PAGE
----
We have all been there- you go for a run with some friends, or run a race along an unfamiliar route, and suddenly, as you turn a corner, you are facing the meanest hill around. Just how are you meant to get up that thing?
Anyone who has run the Dischem 21 will know that the race starts gently, with a few tiny hills. At the 11 km mark or so, it kicks up into a series of hills that never seem to come to an end.
If you have run the 32k Tough One, you will probably have thought of suing the race organisers at some stage of the race. The first rule of the Tough One course design – Avoid all flat roads. Runners must either be hurtling downhill, or painfully climbing up an impossibly steep hill.
Here are a few tips that will get you to the summit, so that you can enjoy the coast down the other side.
- Look ahead from between 25 – 30 meters.
This lesson was drilled into me a few years ago during the Dischem 21. I was in a group of runners all painfully climbing one of the hills up to Primrose. A runner suddenly called out, ‘Runners, don’t look to the top of the hill, it will break your spirit- just look ahead and keep going”. He had it right. Don’t look too far forward, just a bit ahead, and keep moving. You will hopefully not suffer from a broken spirit.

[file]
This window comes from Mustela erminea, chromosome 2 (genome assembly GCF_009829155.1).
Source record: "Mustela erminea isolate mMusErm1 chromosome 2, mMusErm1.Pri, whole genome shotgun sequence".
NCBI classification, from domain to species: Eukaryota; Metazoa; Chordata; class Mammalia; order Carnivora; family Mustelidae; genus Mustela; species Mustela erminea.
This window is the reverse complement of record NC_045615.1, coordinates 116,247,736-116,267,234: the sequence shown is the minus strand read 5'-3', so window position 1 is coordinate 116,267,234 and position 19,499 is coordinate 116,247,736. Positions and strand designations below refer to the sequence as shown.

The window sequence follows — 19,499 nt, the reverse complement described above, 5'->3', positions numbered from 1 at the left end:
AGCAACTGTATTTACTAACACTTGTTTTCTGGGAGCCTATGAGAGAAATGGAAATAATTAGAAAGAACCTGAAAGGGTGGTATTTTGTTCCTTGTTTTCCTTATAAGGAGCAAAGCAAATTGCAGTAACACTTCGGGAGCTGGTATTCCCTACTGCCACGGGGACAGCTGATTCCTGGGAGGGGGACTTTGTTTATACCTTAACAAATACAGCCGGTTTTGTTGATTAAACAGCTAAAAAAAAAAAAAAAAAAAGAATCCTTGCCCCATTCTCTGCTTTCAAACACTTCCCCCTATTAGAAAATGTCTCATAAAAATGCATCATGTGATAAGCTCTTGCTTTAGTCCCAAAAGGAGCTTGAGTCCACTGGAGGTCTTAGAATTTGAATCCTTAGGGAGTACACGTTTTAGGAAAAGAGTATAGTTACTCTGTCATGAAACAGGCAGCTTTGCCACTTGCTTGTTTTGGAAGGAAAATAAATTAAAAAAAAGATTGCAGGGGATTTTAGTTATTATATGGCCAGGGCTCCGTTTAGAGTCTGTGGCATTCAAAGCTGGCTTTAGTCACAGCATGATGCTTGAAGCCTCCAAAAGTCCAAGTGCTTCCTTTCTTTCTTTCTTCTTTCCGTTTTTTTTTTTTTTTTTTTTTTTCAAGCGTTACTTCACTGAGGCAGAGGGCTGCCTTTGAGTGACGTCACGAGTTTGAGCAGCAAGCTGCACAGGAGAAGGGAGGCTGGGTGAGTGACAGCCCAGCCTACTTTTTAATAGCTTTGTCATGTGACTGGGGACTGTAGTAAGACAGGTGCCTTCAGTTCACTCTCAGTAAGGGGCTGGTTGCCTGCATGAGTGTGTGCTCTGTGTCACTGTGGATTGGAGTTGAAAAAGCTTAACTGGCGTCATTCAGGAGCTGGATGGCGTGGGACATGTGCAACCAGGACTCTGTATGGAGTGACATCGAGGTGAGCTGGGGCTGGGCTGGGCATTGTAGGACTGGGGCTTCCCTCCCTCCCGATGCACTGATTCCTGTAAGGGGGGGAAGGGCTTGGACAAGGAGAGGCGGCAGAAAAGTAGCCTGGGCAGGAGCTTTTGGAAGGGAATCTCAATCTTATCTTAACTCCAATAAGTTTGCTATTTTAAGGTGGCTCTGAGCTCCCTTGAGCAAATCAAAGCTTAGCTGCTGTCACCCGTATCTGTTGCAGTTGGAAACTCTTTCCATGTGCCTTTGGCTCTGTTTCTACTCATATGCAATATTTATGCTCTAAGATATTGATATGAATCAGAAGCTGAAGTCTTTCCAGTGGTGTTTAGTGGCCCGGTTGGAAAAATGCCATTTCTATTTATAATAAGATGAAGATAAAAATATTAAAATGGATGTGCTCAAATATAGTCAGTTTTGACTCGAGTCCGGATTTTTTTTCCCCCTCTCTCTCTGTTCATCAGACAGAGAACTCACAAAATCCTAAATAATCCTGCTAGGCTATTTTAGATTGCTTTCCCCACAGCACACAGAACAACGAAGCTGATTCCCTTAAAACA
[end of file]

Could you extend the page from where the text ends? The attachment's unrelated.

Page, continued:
- Reward yourself with a hearty, albeit silent, “Well done” every 50 meters or so.
As you run up the hill, spot a tree or a lamppost. Make a deal with yourself that you just need to get to that one. Once there, find another tree and make another deal with yourself. I remember running towards a tree, and pretending that it had a massive gravitational field that was drawing me to it. Although, while typing this I now, wonder if I wasn’t a bit delirious at that point.
- Shorten your stride.
In the same way that you gear a car down on a hill, you need to do the same thing on a run. Take shorter and more frequent strides. Small strides are less tiring than big ones.
- Lean slightly into the hill, but keep your body straight.
A bent back and stooped shoulders will tire your lower back and shoulder muscles as well as inhibit the flow of blood around your body. Bending your core into the hill will also restrict your ability to breath. Trust me, at this point you need all the oxygen that you can get
- Keep positive.
Avoid the mental chatter that goes something like this, “I hate hills, I suck at them, this is just too hard”. Replace it with a bit of positive stuff, “I was built for hills, this is easier than I thought,…”
- Walk if you need to.
It is not a crime to walk. However try to limit how much walking you do. Make a deal with yourself, I will walk from that lamp till the next one and then start running again. You can also do this on a time basis, run one minute, walk one…
- Train on hills.
As a runner you need to throw at least one hilly run in per week. It will both strengthen
you and give you a chance to practice some of the points that I have written about.
Hope this helps.